The pastor of a Baptist church in North Carolina who used his pulpit to urge the faithful to support President George Bush has resigned after nine members of his congregation accused him of throwing them out over their political beliefs.
The controversy over Chan Chandler, the church's 33-year-old preacher who once described John Kerry as a "non-Christian" who "kills babies", has ignited a national debate over the growing politicisation of America's religious institutions - itself a symptom of the ever more poisonous divide between Republicans and Democrats.
The Rev Chandler's resignation on Tuesday evening came as a surprise to his supporters in the tiny town of East Waynesville, because he had previously sought to deny that he had tried to throw out anyone. However, an audio tape of one of his sermons has him clearly telling his congregation that anyone who planned to vote for Senator Kerry, the Democratic presidential candidate, needed to "repent or resign".
The nine aggrieved congregants all said they were explicitly told their presence was no longer welcome. One of them, Edith Nichols, said she and her husband had been warned: "Those that did not support Bush needed to leave, that they were sinners that believed in abortion and all the wrong things."
American churches are not allowed to give voting instructions to their congregations, first because of the constitutional separation of church and state and second because of the terms of their charity status under the federal tax code.
Several preachers, however, were said to have violated that rule in the run-up to last November, and the Internal Revenue Service is thought to have begun dozens of investigations to substantiate those reports.
The endorsements from the pulpit were made on behalf of both major candidates, but there is no doubt Mr Bush was the greater beneficiary of church activism. Churches have become more conservative over the past few years, and many preachers spent considerable energy last autumn dwelling on the issues of abortion and gay marriage - both of which played into the Republican camp.
In most cases, the pro-Republican line was not made explicit but came across loud and clear. Flyers asked congregants to consider, as part of their voting deliberations, which candidate had voted in favour of abortion rights and which candidate was in favour of a "gay agenda". "It was so obviously weighted against Kerry and for Bush," said Don Fado, a retired Methodist minister from Sacramento, California, who said his own church had been riven by a burst of organising zeal by political conservatives.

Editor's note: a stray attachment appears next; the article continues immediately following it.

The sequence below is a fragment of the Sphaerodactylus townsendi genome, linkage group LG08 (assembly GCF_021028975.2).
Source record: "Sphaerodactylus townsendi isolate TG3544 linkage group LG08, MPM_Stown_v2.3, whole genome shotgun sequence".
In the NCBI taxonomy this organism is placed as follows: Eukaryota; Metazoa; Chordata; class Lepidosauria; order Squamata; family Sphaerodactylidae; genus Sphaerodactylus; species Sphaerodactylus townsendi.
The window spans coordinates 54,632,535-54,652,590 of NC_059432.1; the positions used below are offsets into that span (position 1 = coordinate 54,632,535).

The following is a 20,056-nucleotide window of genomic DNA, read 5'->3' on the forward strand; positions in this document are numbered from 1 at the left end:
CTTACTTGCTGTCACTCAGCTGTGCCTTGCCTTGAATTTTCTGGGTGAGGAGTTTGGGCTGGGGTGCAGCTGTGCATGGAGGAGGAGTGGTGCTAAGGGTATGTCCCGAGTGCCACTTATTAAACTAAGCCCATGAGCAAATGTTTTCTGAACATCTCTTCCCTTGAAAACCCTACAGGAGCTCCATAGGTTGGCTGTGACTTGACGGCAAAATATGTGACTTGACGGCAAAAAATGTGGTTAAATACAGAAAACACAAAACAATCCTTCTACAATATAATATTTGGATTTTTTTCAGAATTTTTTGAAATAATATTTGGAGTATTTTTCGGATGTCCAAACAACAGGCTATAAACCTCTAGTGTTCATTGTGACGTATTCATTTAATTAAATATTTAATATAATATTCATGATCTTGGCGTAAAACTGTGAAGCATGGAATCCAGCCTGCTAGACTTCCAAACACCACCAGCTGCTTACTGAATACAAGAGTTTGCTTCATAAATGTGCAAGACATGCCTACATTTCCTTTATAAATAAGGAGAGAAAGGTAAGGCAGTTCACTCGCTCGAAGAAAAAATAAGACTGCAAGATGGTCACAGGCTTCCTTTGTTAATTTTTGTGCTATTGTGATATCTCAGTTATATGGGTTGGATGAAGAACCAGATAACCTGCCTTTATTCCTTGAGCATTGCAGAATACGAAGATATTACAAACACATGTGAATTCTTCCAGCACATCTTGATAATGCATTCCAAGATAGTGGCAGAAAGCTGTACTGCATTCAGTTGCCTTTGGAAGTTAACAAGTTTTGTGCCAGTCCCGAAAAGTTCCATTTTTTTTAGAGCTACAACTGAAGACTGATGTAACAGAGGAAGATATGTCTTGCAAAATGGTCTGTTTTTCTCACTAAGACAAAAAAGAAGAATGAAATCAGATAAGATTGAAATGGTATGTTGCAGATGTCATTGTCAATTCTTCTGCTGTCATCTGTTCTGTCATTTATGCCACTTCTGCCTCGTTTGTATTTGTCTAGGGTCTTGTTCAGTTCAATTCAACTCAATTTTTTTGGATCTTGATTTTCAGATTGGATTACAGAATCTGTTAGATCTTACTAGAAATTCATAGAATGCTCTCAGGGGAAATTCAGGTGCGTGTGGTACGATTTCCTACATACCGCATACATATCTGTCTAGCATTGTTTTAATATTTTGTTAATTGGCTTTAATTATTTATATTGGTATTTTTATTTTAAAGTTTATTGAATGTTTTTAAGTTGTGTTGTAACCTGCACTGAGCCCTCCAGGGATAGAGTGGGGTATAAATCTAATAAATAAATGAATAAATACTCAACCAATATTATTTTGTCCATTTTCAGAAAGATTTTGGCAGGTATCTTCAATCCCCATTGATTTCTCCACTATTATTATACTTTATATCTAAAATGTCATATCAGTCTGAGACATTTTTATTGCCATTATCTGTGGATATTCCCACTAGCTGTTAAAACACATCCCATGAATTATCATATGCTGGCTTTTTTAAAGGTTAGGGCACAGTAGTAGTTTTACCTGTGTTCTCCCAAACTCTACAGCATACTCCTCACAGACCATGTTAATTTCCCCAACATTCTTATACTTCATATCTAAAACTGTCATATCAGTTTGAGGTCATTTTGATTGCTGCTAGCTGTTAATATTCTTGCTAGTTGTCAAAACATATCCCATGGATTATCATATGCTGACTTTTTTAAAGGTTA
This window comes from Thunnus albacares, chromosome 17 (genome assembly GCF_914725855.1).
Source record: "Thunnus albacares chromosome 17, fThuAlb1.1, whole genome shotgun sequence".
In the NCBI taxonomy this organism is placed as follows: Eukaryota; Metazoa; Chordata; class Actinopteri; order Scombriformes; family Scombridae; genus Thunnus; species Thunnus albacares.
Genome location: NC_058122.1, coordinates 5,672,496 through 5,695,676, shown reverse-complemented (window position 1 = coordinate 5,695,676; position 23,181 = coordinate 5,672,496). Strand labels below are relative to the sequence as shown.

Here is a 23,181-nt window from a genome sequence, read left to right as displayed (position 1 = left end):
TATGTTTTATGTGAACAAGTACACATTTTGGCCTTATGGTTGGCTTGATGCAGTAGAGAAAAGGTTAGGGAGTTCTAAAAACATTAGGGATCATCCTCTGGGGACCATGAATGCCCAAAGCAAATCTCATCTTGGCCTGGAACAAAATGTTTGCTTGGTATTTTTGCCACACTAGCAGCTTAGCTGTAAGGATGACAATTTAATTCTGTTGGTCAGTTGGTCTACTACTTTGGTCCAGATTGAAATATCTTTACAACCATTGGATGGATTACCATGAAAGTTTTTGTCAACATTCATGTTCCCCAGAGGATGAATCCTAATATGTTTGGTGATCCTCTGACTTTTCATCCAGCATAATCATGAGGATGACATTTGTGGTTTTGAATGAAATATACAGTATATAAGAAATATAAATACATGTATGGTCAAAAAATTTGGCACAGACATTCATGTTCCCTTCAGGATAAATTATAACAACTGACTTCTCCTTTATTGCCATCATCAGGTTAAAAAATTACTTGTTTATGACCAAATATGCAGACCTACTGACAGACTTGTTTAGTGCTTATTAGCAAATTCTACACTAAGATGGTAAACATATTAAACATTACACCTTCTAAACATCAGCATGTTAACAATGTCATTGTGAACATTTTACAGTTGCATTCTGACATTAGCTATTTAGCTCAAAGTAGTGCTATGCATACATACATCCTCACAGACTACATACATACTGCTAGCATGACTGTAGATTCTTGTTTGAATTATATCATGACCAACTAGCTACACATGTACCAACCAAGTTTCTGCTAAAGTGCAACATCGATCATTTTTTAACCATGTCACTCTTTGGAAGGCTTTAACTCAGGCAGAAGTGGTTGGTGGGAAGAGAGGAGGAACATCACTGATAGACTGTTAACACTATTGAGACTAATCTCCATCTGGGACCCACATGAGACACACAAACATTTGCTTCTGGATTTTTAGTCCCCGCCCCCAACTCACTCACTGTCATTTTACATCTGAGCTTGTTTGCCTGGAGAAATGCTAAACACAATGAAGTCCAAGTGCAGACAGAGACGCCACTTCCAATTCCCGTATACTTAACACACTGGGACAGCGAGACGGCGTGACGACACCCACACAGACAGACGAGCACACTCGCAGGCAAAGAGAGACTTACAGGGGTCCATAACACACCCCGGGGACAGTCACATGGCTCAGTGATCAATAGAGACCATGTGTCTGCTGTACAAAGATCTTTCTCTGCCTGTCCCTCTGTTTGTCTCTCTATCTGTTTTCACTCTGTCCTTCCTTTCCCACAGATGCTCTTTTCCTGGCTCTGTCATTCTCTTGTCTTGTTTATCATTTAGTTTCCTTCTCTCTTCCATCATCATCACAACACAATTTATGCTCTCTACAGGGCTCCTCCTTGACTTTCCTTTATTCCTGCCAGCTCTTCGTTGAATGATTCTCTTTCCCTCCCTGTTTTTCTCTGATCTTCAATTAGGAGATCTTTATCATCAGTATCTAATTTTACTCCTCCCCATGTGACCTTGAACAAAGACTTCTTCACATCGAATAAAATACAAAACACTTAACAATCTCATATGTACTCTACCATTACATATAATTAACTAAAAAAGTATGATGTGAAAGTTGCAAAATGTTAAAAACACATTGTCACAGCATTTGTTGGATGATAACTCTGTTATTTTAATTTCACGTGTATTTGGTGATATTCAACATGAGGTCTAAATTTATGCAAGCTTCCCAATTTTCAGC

The Chan Chandler affair appears to be a case of over-reaching rather than anything grossly atypical. In the taped sermon, Mr Chandler said he felt it his religious duty to call the presidential race openly, even though he knew it was against the rules.
"We've been catering to Satan, catering to the enemy, we've not been making the stand that God wants us to make," he said. "Let me just say this right now. If you vote for John Kerry this year, you need to repent or resign."
Anticipating the outrage of Democrats in his church, he added: "If you're going to be offended today, take it up with the most high. I am merely the spokesperson. Don't kill the messenger."
Mr Fado and others said that, in many other churches, Democrats are made to feel unwelcome even without such rhetoric. At a Presbyterian church in the Sacramento suburb of Fair Oaks, a new pastor recently overturned what one local resident described as a "an ordinary Presbyterian peace, love and happiness sort of place" and instituted a much more conservative and political line.
Many congregants were appalled and moved away. "It's not up to us to decide who's in and who's out politically," Mr Fado said. "As soon as you say that, you're not a true Christian. That's self-righteousness."